With these skills, I was able to create Zombies of the World. In the next post, I’ll talk about planning and design and its importance in creating the book.

Behind the Scenes: How Zombies of the World Began

Illustration from a government anti-zombie combat manual

An illustration from Zombies of the World - anti-zombie combat manual excerpt

Zombies of the World first began with a single observation about zombies – they never get tired. To me, that seemed more interesting than their resurrection or predilection for human flesh. Even the few zombies that manage to catch and eat a human never seem to digest the meat and true zombies never starve. They continue to burn energy without taking in fuel. This defies the laws of thermodynamics and makes the zombie a flesh eating perpetual motion machine. With that, I began to think of how that would affect the world so I could tell my own zombie story. The genre is dominated by survivalist themed works that can be fun or even great but I wanted to do something different with them.

While zombie apocalypses are fun for storytelling and gaming purposes, they tend to follow several rules:

  1. Zombie populations go from 0 to infinity within hours or days. Even if they are slow, shambling zombies, civilization breaks down very quickly after the initial outbreak because there are too many zombies to count.
  2. Survivors of an apocalypse do not act like survivors from any other type of major disaster. For example, after the recent earthquake in Japan, even the Yakuza helped their fellow citizens out. This would never happen in a zombie apocalypse apparently though. Survivors do not cooperate, help one another or usually even act with a modicum of rationality.
  3. Zombies have no ancestors or history – they spawn once and wipe out civilization.
  4. There is little or no speciation in zombies. All zombies worldwide are of one type. There might be a few differing types, especially in video game based zombie apocalypses (Left 4 Dead and Resident Evil come to mind).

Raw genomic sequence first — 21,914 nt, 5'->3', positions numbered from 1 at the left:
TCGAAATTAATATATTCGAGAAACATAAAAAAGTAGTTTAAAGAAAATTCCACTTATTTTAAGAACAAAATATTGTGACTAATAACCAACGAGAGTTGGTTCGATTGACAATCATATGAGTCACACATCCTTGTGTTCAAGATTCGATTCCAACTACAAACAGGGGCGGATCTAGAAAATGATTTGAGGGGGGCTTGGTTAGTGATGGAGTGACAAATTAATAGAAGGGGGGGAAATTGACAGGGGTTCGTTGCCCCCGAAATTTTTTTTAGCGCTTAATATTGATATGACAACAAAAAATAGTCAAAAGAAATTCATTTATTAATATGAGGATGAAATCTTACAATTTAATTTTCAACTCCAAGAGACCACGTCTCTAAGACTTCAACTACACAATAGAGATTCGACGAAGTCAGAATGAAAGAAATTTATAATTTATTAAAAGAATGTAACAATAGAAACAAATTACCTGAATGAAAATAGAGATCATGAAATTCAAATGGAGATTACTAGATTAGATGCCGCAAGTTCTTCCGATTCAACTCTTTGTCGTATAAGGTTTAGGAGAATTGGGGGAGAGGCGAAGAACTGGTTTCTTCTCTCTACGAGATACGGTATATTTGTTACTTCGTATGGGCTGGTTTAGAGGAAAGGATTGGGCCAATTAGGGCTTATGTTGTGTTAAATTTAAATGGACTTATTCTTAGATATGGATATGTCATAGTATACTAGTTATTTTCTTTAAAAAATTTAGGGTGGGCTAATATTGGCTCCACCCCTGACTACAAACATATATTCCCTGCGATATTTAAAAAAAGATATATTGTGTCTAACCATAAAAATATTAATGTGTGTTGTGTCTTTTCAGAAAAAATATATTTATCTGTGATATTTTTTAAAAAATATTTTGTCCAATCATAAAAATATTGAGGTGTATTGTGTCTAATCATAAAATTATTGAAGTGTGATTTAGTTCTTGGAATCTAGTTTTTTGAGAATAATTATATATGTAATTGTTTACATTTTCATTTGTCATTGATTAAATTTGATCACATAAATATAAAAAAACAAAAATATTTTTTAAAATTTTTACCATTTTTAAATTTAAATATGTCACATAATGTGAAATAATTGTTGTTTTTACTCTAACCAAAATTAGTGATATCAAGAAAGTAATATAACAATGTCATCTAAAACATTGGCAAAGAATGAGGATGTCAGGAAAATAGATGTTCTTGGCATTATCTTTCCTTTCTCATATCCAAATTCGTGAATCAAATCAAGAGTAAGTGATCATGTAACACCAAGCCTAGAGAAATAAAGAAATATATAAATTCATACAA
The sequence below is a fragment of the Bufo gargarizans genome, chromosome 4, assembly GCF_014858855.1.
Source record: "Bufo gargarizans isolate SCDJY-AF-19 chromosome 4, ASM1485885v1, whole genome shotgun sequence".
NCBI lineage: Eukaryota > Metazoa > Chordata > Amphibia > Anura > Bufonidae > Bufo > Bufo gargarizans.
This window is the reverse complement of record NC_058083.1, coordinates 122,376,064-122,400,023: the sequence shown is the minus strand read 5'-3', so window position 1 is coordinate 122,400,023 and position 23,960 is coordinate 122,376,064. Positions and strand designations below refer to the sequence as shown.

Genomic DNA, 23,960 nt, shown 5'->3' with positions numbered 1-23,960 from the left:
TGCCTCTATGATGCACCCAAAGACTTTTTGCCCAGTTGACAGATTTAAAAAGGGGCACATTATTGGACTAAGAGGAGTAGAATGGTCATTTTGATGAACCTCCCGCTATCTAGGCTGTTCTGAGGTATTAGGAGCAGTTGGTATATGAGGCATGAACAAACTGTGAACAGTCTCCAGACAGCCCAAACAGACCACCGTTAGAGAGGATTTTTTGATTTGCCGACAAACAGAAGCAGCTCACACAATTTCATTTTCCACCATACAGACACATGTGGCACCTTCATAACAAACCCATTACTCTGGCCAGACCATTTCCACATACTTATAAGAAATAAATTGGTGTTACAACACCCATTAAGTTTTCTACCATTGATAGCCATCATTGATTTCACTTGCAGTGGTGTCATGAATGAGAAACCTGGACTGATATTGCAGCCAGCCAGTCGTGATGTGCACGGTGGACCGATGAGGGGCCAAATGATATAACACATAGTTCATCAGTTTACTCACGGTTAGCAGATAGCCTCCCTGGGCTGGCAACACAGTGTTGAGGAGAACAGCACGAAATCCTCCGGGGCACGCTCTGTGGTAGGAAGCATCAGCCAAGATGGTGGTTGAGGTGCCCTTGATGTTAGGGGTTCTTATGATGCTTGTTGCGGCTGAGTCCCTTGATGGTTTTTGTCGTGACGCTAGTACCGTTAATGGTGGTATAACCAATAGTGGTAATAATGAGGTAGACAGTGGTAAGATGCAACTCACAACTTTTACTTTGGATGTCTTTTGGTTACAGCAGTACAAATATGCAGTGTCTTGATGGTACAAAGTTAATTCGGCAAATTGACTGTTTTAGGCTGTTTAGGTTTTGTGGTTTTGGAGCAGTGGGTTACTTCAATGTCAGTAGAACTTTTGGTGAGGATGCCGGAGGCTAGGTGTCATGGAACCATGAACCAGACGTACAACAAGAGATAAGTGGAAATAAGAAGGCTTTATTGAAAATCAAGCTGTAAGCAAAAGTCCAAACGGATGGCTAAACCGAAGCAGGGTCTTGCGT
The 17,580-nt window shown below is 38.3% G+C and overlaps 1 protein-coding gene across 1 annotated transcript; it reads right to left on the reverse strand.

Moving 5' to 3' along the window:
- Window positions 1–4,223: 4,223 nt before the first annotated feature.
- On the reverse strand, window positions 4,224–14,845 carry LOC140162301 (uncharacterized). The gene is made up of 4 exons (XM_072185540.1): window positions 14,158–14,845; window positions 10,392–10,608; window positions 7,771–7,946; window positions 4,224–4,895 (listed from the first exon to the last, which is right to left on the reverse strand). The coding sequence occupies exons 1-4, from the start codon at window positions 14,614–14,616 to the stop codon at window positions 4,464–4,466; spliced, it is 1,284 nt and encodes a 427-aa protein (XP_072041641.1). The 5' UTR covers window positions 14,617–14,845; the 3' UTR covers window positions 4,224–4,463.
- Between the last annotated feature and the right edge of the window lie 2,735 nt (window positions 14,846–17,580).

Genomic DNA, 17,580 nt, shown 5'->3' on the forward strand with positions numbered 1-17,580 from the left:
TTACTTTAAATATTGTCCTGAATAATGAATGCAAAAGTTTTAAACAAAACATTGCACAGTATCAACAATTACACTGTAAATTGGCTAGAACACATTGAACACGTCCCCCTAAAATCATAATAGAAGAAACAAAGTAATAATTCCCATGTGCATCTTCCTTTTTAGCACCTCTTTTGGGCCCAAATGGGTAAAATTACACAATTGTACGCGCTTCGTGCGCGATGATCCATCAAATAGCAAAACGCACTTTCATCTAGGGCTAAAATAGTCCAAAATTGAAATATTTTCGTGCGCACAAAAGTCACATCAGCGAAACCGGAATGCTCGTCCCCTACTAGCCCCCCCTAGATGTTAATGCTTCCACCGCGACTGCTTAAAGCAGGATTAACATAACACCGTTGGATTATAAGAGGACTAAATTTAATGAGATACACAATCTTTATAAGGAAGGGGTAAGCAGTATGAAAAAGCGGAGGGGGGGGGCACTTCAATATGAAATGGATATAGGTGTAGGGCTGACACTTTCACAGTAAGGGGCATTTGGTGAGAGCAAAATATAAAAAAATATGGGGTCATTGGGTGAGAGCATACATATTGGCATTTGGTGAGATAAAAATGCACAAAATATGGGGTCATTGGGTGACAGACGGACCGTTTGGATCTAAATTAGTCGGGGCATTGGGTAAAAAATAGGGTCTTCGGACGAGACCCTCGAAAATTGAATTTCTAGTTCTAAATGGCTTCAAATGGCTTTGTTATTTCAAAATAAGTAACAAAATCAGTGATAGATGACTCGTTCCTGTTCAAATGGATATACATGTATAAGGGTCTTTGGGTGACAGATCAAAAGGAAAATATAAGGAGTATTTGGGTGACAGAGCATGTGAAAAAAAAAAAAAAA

With that in mind, I wanted to break these rules so I could see how a stable society would treat the undead. So you would get:

  1. Zombie populations grow slowly and migration takes time. There are limited numbers of them, so it is possible to contain the undead.
  2. People cooperate during a zombie attack, putting aside their differences and acting rationally. They learn from their mistakes and work together to fight the undead and protect each other.
  3. Zombies have been present throughout history so humanity has learned how to fight them.
  4. The undead evolved over time and there are multitudes of species throughout the world. Varying environmental conditions favored different traits.

There have been a few stories set in worlds where humanity and zombies have learned to co-exist but they tend to be post-apocalyptic – societies that rebuild after the zombies nearly wipe everything out. By breaking all of these rules, you get a world that has had to deal with the undead for thousands of years but has learned how to deal with them.

Furthermore, wouldn’t the scientists of that world study them and try to learn how they remain animate after death? So, I pictured a world much like our own. Zombies were contained by government agencies. Some species were endangered or even extinct. Scientists and environmentalists lobbied for laws to protect the undead, because they were part of the ecosystem and needed to be studied. That is how Zombies of the World began.

Next up: The Web Series